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Tetanus is an infectious disease caused by exposure of wounds to spores of Clostridium tetani. The disease is fatal but preventable through vaccination. In Japan, tetanus vaccinations have been included in the routine national immunization program for children only since 1968. 1 Thus, many of those who were born before 1968 are unimmunized against tetanus. Indeed, of 666 tetanus patients reported from 2006 to 2011 in Japan, 89% (596/666) were over 50 years of age according to the National Institute of Infectious Diseases. 2
In the Minamisoma Municipal General Hospital, located 25 km north of the Fukushima Daiichi Nuclear Power Plant (FNPP), we treated a 55-year-old man for a nail wound in November 2013 (Figure 1), 3 years after the FNPP accident. He sustained the nail puncture wound in his right foot while engaged in a volunteer activity of cleaning up housing wreckage in a restricted area in Fukushima. He was treated with antibiotics after irrigation and went through an uneventful clinical course. Because he had no knowledge of tetanus and had never received a tetanus vaccination, similar to other Japanese citizens of the same age, we informed him about the risk of tetanus and administered a complete course of tetanus vaccinations.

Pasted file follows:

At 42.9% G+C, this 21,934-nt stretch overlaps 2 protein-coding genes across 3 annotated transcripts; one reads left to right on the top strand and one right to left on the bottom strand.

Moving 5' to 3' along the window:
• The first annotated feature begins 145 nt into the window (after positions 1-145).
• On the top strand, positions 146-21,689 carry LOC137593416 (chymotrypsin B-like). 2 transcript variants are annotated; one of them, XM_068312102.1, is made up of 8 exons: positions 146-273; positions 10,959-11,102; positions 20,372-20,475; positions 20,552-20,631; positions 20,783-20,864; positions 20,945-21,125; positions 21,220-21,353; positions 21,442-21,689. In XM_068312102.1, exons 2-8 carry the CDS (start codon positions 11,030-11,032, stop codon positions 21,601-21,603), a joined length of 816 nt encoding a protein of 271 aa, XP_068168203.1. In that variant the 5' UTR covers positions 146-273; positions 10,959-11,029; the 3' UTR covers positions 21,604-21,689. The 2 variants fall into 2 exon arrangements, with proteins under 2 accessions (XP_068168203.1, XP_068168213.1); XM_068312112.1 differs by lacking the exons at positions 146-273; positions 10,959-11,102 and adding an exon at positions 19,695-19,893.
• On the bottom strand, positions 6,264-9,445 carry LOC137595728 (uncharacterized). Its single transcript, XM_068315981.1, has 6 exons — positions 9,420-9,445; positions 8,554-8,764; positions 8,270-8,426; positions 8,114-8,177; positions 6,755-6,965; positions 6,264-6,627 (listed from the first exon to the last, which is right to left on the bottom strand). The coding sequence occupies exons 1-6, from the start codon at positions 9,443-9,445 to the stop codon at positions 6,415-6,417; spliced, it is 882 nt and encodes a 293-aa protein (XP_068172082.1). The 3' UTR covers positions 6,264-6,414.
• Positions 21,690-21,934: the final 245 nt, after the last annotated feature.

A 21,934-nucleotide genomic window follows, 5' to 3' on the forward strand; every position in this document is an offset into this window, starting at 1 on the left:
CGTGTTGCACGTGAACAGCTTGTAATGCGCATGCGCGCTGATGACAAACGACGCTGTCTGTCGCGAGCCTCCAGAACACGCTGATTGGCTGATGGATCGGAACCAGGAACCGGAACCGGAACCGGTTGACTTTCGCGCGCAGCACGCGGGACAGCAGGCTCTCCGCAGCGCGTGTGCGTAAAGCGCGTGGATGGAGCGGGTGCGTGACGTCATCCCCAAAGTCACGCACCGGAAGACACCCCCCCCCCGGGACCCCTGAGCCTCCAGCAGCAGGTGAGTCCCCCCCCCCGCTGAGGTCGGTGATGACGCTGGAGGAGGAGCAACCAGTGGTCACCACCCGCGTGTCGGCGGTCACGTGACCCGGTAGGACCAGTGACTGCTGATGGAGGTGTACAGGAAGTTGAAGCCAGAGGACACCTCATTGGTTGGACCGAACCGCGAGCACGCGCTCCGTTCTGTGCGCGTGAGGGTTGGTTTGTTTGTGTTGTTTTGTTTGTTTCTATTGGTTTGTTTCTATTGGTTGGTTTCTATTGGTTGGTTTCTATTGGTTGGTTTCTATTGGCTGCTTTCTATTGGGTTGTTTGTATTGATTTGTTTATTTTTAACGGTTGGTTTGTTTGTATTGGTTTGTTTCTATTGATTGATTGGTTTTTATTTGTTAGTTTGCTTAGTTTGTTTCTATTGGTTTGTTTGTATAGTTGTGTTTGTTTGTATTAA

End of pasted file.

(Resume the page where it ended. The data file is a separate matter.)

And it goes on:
In March 2011 the Fukushima prefecture in Japan was damaged by the triple disaster of earthquake, tsunami, and the FNPP accident. The Japanese government designated restricted areas around the FNPP after the plant accident. After the decrease in the environmental radiation dose, residents or volunteers have been allowed to enter with time restrictions since April 16, 2012.
This restriction has delayed restoration of the areas. In Minamisoma, the city closest to the FNPP, cleanup activities have suffered from shortages of workers. Thus, the city remains covered with rubble and sludge (Figure 2). 3 Cleanup workers or residents are at risk of injuries from the wreckage. However, no informational campaign on tetanus for those born before 1968 has been held in Minamisoma city like in other areas in Japan. In addition, the decreased medical resources in restricted areas may impede access to medical treatment. In the main 5 hospitals of Minamisoma City within 30 km of the FNPP, the number of nurses has decreased from 455 to 315 in 2 years. Therefore, 70 of 250 hospital beds are inactive in our hospital. Similarly, 12 of 39 clinics in the city are closed. The reduced availability of medical resources can delay the treatment of injuries leading to wound infections including tetanus. Thus, the people in Minamisoma City are at risk of tetanus. In fact, 2 cases of tetanus related to injuries with wreckage from the disasters were reported in peripheral cities in 2011, 4 although we have no reports in Minamisoma City as of February 2014.
This case illuminates the increased risk of tetanus infection for unvaccinated adults after a disaster like the FNPP accident in Japan. Preventive strategies against tetanus and educational campaigns on vaccination for unvaccinated workers look promising to reduce tetanus infection risk when the injury incident rate rises by a disaster. 5